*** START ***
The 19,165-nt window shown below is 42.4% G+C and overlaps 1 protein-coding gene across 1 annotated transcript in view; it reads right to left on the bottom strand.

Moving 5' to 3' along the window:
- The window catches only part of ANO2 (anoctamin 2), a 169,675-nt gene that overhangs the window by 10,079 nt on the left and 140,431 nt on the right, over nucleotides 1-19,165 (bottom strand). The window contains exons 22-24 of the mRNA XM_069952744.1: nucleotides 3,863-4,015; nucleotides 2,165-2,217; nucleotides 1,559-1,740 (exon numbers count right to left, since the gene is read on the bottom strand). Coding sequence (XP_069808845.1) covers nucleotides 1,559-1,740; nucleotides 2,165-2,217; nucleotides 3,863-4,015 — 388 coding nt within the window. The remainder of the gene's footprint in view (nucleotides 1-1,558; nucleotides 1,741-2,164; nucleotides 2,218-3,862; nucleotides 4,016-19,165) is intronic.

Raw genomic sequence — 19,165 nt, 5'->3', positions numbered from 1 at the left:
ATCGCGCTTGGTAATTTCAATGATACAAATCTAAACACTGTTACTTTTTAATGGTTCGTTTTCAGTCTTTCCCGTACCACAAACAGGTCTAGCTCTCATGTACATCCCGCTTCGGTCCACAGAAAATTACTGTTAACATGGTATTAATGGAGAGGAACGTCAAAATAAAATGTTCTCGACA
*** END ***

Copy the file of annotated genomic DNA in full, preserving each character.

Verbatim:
The 19,165-nt window shown below is 42.4% G+C and overlaps 1 protein-coding gene across 1 annotated transcript in view; it reads right to left on the bottom strand.

Moving 5' to 3' along the window:
- The window catches only part of ANO2 (anoctamin 2), a 169,675-nt gene that overhangs the window by 10,079 nt on the left and 140,431 nt on the right, over nucleotides 1-19,165 (bottom strand). The window contains exons 22-24 of the mRNA XM_069952744.1: nucleotides 3,863-4,015; nucleotides 2,165-2,217; nucleotides 1,559-1,740 (exon numbers count right to left, since the gene is read on the bottom strand). Coding sequence (XP_069808845.1) covers nucleotides 1,559-1,740; nucleotides 2,165-2,217; nucleotides 3,863-4,015 — 388 coding nt within the window. The remainder of the gene's footprint in view (nucleotides 1-1,558; nucleotides 1,741-2,164; nucleotides 2,218-3,862; nucleotides 4,016-19,165) is intronic.

Raw genomic sequence — 19,165 nt, 5'->3', positions numbered from 1 at the left:
ATCGCGCTTGGTAATTTCAATGATACAAATCTAAACACTGTTACTTTTTAATGGTTCGTTTTCAGTCTTTCCCGTACCACAAACAGGTCTAGCTCTCATGTACATCCCGCTTCGGTCCACAGAAAATTACTGTTAACATGGTATTAATGGAGAGGAACGTCAAAATAAAATGTTCTCGACA